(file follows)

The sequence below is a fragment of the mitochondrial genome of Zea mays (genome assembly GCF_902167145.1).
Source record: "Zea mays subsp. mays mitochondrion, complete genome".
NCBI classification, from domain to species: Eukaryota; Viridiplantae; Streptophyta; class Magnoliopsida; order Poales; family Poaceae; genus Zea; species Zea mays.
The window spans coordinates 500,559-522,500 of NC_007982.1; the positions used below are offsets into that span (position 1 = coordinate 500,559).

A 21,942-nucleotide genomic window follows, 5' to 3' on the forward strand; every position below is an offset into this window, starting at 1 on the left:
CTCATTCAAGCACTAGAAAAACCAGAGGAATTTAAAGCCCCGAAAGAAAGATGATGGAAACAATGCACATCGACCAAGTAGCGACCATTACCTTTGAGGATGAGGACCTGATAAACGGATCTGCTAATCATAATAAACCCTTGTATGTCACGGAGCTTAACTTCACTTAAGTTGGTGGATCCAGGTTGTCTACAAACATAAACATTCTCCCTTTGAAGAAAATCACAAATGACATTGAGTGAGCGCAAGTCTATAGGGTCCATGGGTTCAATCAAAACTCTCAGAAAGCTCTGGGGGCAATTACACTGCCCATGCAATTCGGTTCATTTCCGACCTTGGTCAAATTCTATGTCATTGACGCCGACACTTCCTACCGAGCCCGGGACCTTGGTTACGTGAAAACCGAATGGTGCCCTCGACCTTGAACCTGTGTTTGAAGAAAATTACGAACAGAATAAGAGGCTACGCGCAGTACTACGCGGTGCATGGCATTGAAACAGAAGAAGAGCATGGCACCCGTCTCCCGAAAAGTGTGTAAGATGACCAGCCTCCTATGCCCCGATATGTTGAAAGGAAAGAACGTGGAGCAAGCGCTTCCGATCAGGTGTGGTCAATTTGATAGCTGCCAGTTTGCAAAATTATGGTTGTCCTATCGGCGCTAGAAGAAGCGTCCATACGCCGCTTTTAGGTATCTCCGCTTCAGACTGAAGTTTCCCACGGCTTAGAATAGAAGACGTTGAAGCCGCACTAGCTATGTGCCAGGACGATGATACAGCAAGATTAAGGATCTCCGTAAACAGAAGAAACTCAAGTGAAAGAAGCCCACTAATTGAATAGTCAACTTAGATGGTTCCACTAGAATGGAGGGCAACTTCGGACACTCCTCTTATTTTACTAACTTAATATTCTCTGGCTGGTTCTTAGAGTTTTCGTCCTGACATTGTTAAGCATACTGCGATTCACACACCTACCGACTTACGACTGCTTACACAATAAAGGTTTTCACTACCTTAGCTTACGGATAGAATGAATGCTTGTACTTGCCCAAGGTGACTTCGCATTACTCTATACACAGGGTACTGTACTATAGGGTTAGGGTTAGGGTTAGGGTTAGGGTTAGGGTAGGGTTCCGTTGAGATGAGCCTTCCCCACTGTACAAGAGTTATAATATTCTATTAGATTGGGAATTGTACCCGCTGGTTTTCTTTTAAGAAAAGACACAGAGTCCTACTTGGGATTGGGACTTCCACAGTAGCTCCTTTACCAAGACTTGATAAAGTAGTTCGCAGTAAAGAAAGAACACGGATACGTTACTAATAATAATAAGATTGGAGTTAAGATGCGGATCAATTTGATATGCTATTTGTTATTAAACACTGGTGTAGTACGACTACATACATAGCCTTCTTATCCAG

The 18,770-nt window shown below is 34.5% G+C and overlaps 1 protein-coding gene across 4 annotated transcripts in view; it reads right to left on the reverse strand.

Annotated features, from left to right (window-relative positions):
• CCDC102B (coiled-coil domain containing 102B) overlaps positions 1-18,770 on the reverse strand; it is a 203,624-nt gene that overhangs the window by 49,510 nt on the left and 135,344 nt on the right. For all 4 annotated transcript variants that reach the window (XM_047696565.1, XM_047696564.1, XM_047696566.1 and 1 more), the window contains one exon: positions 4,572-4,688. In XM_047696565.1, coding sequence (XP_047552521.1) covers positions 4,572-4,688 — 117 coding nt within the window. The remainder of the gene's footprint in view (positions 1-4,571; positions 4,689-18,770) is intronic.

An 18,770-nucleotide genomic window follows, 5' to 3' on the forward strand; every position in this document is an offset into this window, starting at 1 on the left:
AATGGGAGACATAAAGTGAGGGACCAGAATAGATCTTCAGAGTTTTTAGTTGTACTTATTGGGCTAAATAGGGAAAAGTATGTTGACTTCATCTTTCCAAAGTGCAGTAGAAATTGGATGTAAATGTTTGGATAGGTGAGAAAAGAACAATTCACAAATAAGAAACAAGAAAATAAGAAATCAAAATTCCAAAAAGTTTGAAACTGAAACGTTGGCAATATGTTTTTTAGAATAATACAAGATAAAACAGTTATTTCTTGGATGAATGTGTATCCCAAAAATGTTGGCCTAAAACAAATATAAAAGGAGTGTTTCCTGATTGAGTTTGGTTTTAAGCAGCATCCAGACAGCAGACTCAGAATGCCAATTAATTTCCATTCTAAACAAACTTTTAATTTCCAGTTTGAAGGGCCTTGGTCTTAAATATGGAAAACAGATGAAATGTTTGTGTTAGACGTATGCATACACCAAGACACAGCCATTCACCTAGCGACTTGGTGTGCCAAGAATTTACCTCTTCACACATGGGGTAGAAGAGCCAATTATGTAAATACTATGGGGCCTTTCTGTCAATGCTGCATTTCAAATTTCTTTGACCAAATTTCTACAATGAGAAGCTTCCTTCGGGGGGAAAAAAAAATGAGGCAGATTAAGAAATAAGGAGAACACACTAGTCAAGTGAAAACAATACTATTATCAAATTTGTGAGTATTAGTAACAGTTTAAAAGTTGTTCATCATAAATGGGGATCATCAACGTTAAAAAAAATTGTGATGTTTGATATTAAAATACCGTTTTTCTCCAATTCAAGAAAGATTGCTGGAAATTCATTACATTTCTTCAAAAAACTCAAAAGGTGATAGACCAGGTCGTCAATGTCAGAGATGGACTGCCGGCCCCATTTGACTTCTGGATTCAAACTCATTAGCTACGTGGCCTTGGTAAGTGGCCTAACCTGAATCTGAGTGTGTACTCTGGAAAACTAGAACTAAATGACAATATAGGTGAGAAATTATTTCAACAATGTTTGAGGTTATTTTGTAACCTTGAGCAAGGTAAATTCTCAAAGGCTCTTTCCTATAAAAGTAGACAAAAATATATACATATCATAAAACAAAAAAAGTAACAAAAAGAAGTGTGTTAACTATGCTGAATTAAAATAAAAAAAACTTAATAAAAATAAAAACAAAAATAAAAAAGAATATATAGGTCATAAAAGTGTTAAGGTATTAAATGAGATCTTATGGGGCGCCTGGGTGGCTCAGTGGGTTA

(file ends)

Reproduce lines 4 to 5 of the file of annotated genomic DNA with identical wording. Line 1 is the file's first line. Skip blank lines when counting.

The window spans coordinates 500,559-522,500 of NC_007982.1; the positions used below are offsets into that span (position 1 = coordinate 500,559).

A 21,942-nucleotide genomic window follows, 5' to 3' on the forward strand; every position below is an offset into this window, starting at 1 on the left: